There was a time when Carmelo Anthony was great at basketball.
Coming off an NCAA title with Syracuse, Anthony was drafted third overall by the Nuggets and went on to score at least 20 points a game in 13 straight seasons.
That was until last year, when he averaged 16.2 points a game playing third fiddle to Russell Westbrook and Paul George with the Thunder. He shot just 40 percent from the field and 35 percent from three (6.1 attempts a game).
So why on earth would the Sixers — as was reported by The Ringer’s Kevin O’Connor — be interested in the 34-year-old forward?
That’s a great question. One I don’t really have an answer to.
First of all, the Sixers’ roster is pretty much set. In fact, they have too many players currently signed for the 2018-19 season. They also have virtually no cap space, meaning 'Melo would have to sign for the minimum. This is the same dude that literally laughed when he was asked if he’d be willing to come off the bench in Oklahoma City. Now he’s going to be willing to take the vet minimum to come here?
Secondly, the Rockets are without a doubt the most logical destination (Banana Boat Team!). They’re also tight on cap space, but if you’re Anthony, Houston represents a better scenario if he’s interested in winning. It already has James Harden and Chris Paul and took the defending champs to seven games in the Western Conference Finals. The signing of 'Melo wouldn’t make the Sixers favorites to win the East, so why not join up with your old buddy Paul and try to take down the Warriors?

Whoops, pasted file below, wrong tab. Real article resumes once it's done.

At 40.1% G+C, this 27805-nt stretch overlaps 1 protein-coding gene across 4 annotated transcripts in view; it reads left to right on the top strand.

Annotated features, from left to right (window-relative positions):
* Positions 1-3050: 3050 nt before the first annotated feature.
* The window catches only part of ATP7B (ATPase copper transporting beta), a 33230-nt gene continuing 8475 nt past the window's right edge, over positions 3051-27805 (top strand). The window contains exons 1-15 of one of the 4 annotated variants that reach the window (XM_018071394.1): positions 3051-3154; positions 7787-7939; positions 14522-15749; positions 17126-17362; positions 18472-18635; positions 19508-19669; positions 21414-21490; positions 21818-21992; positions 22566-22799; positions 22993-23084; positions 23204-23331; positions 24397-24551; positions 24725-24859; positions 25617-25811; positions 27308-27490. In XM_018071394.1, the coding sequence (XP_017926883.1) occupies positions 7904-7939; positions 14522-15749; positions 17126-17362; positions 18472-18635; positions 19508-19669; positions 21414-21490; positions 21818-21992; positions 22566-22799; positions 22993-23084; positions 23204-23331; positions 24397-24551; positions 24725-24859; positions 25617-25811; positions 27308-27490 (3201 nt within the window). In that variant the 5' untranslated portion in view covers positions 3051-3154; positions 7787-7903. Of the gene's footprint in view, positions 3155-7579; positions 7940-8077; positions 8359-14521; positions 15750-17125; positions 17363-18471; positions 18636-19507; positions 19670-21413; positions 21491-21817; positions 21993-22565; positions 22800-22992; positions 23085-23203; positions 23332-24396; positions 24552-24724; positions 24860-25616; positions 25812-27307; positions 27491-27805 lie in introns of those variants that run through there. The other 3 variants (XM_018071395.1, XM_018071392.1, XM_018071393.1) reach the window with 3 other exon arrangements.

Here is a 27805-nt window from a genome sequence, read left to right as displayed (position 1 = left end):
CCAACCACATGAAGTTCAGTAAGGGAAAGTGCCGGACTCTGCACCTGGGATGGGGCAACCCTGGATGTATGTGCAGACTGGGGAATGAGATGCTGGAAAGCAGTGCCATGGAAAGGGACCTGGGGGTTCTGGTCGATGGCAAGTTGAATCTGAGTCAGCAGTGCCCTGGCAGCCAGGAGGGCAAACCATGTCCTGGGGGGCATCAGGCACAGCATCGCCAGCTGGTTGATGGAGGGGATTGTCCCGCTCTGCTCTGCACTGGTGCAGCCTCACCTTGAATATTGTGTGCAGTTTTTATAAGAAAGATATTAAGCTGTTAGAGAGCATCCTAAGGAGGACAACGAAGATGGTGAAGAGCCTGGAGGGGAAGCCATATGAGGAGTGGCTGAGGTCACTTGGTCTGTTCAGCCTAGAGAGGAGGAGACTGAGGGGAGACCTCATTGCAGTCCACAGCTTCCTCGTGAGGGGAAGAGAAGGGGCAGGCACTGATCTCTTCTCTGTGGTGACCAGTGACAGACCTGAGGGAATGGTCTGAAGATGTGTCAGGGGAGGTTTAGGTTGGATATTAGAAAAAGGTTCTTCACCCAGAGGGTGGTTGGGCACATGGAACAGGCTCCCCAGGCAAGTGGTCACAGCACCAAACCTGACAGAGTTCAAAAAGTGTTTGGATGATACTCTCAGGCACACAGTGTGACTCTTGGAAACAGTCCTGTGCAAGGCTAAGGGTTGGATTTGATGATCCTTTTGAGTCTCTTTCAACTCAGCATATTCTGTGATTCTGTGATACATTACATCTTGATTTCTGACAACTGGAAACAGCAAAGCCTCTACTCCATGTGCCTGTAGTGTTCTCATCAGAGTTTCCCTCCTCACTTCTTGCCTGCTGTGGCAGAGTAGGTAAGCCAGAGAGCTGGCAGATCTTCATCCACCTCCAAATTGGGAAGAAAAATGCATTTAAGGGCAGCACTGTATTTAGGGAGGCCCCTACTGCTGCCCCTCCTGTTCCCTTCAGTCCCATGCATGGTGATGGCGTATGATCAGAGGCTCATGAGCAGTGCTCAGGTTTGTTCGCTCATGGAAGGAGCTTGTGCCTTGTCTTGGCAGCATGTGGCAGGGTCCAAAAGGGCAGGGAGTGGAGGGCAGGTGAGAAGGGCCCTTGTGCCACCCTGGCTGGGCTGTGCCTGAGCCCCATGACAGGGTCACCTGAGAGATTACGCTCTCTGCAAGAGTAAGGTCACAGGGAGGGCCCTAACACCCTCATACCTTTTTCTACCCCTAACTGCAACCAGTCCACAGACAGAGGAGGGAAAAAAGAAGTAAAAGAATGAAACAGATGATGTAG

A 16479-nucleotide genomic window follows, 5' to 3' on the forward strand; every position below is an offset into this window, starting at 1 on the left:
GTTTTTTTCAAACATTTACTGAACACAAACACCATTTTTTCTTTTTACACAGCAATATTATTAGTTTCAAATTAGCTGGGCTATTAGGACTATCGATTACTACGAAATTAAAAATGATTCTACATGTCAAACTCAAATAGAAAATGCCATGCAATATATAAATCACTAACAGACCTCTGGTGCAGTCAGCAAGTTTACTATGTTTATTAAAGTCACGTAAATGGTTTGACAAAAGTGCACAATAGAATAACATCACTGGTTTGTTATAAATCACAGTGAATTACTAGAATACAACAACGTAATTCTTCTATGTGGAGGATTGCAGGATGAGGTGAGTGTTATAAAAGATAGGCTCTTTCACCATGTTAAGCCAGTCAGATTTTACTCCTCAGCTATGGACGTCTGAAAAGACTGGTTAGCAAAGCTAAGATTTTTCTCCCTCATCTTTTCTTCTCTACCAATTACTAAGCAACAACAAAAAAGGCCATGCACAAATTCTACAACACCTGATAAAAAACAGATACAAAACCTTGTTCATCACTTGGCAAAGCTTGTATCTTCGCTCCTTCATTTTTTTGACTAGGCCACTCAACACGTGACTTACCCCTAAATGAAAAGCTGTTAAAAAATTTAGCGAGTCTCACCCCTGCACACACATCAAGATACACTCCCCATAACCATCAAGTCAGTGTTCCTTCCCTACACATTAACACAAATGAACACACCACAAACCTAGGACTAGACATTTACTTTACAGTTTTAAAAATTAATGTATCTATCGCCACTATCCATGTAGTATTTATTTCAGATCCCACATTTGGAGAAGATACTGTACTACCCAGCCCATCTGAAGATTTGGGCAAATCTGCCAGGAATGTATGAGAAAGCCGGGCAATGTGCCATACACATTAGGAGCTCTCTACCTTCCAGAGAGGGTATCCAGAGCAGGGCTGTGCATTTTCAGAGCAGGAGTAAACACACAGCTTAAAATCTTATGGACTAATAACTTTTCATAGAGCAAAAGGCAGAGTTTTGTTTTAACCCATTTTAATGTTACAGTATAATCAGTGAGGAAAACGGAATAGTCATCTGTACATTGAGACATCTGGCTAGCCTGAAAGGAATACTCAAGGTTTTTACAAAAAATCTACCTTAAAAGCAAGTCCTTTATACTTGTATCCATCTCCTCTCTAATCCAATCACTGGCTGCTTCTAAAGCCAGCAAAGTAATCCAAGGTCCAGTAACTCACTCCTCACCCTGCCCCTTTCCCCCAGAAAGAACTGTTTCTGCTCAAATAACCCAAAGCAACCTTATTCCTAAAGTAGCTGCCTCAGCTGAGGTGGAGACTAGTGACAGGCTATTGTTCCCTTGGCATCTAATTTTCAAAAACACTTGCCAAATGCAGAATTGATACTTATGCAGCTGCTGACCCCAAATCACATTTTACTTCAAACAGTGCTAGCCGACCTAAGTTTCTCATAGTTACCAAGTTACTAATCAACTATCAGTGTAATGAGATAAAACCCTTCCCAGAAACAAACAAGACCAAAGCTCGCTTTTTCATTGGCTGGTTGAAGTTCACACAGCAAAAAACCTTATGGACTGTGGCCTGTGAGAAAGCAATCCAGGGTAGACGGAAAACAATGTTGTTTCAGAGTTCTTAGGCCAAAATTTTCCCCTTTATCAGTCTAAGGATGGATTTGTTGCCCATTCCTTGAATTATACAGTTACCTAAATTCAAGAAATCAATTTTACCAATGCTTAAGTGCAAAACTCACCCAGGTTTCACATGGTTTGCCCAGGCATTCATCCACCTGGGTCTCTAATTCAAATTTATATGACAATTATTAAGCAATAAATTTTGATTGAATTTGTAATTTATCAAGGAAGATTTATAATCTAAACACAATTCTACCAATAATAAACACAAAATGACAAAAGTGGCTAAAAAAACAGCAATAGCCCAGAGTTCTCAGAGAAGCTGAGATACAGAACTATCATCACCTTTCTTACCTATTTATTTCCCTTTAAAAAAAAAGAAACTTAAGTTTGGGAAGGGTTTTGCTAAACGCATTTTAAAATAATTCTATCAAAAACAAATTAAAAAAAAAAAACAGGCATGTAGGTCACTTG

Then there’s fit. At this point in his career, Anthony is a stretch four and no longer a wing. So where does he fit in with Dario Saric, and the recently-acquired Wilson Chandler and Nemanja Bjelica? As mentioned earlier, Anthony is coming off the least efficient — and the worst shooting — season of his career. How much would he add to the team’s core of Joel Embiid and Ben Simmons?
And 'Melo doesn’t exactly seem like the mentoring type. He seems like the kind of guy that would be more concerned about his minutes and shots than about taking Markelle Fultz under his wing. I could be wrong and maybe 'Melo does just that, relating to Fultz about the pressure of being a high pick. I just don’t see it.
With all that said, there’s value in taking a shot on a former NBA scoring champ. He can create his own shot, something the Sixers seriously lack. And maybe he would play nice and help some of the team’s young pieces take their game to the next level. Would it be worth kicking the tires on? Possibly.
But in the end, the cons seem to strongly outweigh the pros. The Sixers need more scoring, but they’re better served betting on Fultz to make a leap in Year 2 and for Embiid and Simmons to take their game to another level.
Let 'Melo stay out West and Trust the Process.
More on the Sixers